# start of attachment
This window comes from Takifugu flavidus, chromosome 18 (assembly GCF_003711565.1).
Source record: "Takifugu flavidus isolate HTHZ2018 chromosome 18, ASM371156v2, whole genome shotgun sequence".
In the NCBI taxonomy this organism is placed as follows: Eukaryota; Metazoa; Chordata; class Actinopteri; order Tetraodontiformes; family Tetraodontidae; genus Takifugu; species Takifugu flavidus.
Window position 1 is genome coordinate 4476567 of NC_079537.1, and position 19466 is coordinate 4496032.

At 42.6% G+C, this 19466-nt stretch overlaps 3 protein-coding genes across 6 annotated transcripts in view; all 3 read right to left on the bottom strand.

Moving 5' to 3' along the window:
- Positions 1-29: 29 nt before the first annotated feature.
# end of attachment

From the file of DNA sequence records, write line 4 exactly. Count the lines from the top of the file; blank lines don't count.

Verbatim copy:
Window position 1 is genome coordinate 4476567 of NC_079537.1, and position 19466 is coordinate 4496032.